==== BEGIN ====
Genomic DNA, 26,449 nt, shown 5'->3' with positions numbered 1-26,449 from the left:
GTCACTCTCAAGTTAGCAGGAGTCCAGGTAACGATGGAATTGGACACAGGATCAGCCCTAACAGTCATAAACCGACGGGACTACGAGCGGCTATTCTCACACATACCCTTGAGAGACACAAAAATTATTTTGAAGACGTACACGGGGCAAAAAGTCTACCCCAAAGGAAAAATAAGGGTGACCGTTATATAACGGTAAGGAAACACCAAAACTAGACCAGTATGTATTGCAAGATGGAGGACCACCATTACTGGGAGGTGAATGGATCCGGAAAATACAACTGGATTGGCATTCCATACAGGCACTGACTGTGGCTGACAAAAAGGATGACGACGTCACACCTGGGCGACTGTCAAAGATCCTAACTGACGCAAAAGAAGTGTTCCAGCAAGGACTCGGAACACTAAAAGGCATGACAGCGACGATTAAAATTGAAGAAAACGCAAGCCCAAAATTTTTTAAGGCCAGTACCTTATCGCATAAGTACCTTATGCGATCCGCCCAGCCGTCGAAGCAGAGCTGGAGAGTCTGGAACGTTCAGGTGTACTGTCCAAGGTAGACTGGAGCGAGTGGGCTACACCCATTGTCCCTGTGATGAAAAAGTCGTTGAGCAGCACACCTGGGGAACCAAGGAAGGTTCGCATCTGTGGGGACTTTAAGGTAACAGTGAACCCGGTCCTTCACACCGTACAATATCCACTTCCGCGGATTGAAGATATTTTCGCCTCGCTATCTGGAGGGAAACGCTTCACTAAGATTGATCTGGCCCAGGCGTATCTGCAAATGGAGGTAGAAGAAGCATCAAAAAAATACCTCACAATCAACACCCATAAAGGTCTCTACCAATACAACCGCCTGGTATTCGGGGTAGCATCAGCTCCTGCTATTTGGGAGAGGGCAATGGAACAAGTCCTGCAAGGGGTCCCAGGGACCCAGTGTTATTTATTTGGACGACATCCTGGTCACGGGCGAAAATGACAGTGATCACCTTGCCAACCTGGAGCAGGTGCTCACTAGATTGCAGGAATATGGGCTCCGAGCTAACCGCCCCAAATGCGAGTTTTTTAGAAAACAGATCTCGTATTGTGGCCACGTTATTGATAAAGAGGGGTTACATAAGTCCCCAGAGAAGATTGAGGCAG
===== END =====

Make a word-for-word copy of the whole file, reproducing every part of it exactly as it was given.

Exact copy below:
Genomic DNA, 26,449 nt, shown 5'->3' with positions numbered 1-26,449 from the left:
GTCACTCTCAAGTTAGCAGGAGTCCAGGTAACGATGGAATTGGACACAGGATCAGCCCTAACAGTCATAAACCGACGGGACTACGAGCGGCTATTCTCACACATACCCTTGAGAGACACAAAAATTATTTTGAAGACGTACACGGGGCAAAAAGTCTACCCCAAAGGAAAAATAAGGGTGACCGTTATATAACGGTAAGGAAACACCAAAACTAGACCAGTATGTATTGCAAGATGGAGGACCACCATTACTGGGAGGTGAATGGATCCGGAAAATACAACTGGATTGGCATTCCATACAGGCACTGACTGTGGCTGACAAAAAGGATGACGACGTCACACCTGGGCGACTGTCAAAGATCCTAACTGACGCAAAAGAAGTGTTCCAGCAAGGACTCGGAACACTAAAAGGCATGACAGCGACGATTAAAATTGAAGAAAACGCAAGCCCAAAATTTTTTAAGGCCAGTACCTTATCGCATAAGTACCTTATGCGATCCGCCCAGCCGTCGAAGCAGAGCTGGAGAGTCTGGAACGTTCAGGTGTACTGTCCAAGGTAGACTGGAGCGAGTGGGCTACACCCATTGTCCCTGTGATGAAAAAGTCGTTGAGCAGCACACCTGGGGAACCAAGGAAGGTTCGCATCTGTGGGGACTTTAAGGTAACAGTGAACCCGGTCCTTCACACCGTACAATATCCACTTCCGCGGATTGAAGATATTTTCGCCTCGCTATCTGGAGGGAAACGCTTCACTAAGATTGATCTGGCCCAGGCGTATCTGCAAATGGAGGTAGAAGAAGCATCAAAAAAATACCTCACAATCAACACCCATAAAGGTCTCTACCAATACAACCGCCTGGTATTCGGGGTAGCATCAGCTCCTGCTATTTGGGAGAGGGCAATGGAACAAGTCCTGCAAGGGGTCCCAGGGACCCAGTGTTATTTATTTGGACGACATCCTGGTCACGGGCGAAAATGACAGTGATCACCTTGCCAACCTGGAGCAGGTGCTCACTAGATTGCAGGAATATGGGCTCCGAGCTAACCGCCCCAAATGCGAGTTTTTTAGAAAACAGATCTCGTATTGTGGCCACGTTATTGATAAAGAGGGGTTACATAAGTCCCCAGAGAAGATTGAGGCAG